October 21, 1660
Birth of Georg Ernst Stahl in Ansbach, Germany. He was one of the first professors in the newly founded school of medicine in Halle in 1694. In the debates of the time Stahl opposed a purely mechanical view of the nature of life and adopted the philosophy of animism (an abstract principle of life). He hypothesized that all matter had a vital force, or a soul of sorts. He burned wood, and crediting the lower mass of the ashes compared to the original wood to the leaving of the vital force, because the wood had been killed in the process of burning. This theory was replaced by that of Antoine Lavoisier.
October 21, 1704
Birth of Johann Friedrich Schönemann in Crossen, Germany. He was an actor in Karoline Neuber’s troop after 1730. In 1740 he formed his own theater company. Although less than the influence of Neuber on the development of the German theater, Schönemann too led toward the development of serious theater in Germany.
October 21, 1871
Ulrich von Wilamowitz-Möllendorff visits Friedrich Nietzsche in Naumburg. He was a German Classical Philologist. Wilamowitz, as he is known in scholarly circles, was a renowned authority on Ancient Greece and its literature. Before he even gained a professorial title, Wilamowitz was a main protagonist in a scholarly dispute about Nietzsche’s Birth of Tragedy that attracted much attention. In 1872-73, he published two unusually aggressive polemics (“Zukunftsphilologie”, i.e. “Philology of the future”), which strongly attacked Nietzsche (then Professor at the University of Basel) and Professor Erwin Rohde (University of Kiel). Richard Wagner, whose views on art had influenced Nietzsche and Rohde, reacted by publishing an open letter and Rohde wrote a damning response. The issue at stake was the deprecation of Euripides, on whom Nietzsche blamed the destruction of Greek tragedy. Wilamowitz saw the methods of his adversaries as an attack on the basic tenets of scientific thought, unmasking them as enemies of the scientific method. His polemic was considered as Classical philology’s reply to Nietzsche’s challenge.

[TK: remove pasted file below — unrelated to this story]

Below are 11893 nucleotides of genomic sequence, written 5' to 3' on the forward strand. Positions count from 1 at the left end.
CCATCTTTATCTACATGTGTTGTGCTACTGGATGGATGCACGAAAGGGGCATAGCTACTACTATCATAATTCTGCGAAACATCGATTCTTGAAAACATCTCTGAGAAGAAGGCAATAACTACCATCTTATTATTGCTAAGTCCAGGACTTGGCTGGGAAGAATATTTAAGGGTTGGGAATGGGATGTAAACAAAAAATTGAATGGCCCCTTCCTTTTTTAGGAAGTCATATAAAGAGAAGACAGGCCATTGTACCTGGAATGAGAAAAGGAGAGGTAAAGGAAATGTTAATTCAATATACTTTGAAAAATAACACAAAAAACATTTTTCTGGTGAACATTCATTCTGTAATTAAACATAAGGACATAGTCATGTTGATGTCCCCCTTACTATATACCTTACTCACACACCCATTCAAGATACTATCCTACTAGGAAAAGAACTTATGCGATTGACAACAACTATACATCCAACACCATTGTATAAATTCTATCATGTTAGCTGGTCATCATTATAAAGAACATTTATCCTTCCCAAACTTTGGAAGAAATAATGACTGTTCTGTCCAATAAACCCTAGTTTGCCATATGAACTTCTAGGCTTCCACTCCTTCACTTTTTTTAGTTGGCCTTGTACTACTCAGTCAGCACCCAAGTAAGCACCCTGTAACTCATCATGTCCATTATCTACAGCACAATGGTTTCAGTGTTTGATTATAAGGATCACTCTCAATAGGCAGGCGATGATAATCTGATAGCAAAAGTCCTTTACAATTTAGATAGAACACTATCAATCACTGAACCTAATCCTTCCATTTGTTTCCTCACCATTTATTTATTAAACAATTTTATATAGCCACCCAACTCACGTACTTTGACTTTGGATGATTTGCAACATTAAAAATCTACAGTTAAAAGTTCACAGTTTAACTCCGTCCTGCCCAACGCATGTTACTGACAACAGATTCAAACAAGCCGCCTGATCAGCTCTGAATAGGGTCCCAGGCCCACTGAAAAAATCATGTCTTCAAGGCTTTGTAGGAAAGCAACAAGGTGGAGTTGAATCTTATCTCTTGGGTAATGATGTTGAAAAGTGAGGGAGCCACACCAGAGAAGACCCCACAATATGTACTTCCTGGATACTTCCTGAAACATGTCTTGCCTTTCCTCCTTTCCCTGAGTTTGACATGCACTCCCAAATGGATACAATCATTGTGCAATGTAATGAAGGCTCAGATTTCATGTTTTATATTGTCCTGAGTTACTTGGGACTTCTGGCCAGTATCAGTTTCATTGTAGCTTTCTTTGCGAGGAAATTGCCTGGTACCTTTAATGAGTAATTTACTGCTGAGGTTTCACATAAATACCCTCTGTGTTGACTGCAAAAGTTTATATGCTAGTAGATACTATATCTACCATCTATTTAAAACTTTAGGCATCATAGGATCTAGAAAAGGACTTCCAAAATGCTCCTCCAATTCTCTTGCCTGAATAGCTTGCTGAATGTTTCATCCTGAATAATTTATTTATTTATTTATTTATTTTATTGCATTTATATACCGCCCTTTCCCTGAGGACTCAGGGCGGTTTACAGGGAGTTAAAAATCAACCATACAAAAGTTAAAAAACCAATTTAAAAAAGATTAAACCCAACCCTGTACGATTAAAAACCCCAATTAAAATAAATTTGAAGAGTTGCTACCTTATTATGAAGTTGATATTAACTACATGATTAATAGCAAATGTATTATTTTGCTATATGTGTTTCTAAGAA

October 21, 1830
Birth of Georg von Dollmann in Ansbach, Germany. Dollmann was the architect employed by Ludwig II of Bavaria to build his (now very popular tourist attractions) palaces – Neuschwanstein, Herrenchiemsee and Linderhof.
October 21, 1881
Death of Johann Kaspar Bluntschli in Zürich, Switzerland. Bluntschli was a professor of law at the universities of Zürich, Munich and Heidelberg. He is one of the developers of the system of international law. In his book Das moderne Kriegsrecht (1866) he set out standards of law for war. His system was largely adopted at the Hague conferences of 1899 and 1907. He also wrote Das moderne Völkerrecht in 1868 and Lehre vom modernen Staat in 1876.
October 21, 1885
Birth of the Austrian composer/musicologist, Egon Wellesz in Vienna, Austria. He taught at the University of Vienna and Oxford University. He became a leading authority on Byzantine music.
October 21, 1917
The first American troops engage in WWI.
October 21, 1931
Death of Arthur Schnitzler in Vienna, Austria. Schnitzler was a physician in Vienna, who had a strong interest in psychiatry. He is, however, remembered for his plays and novels. Among his noted works are Anatol (1893), Liebelei (1896), Leutnant Gustl (1901) and Der Weg ins Freie (1908).
October 21, 1969
Willy Brandt of the SPD is elected the fourth chancellor of West Germany. Germany has been divided into two states for 20 years at the time of his election. His time as chancellor will be characterized by “Ostpolitik”, an attempt to soften relations with the East. Walter Scheel (FDP) becomes the vice chancellor and foreign minister.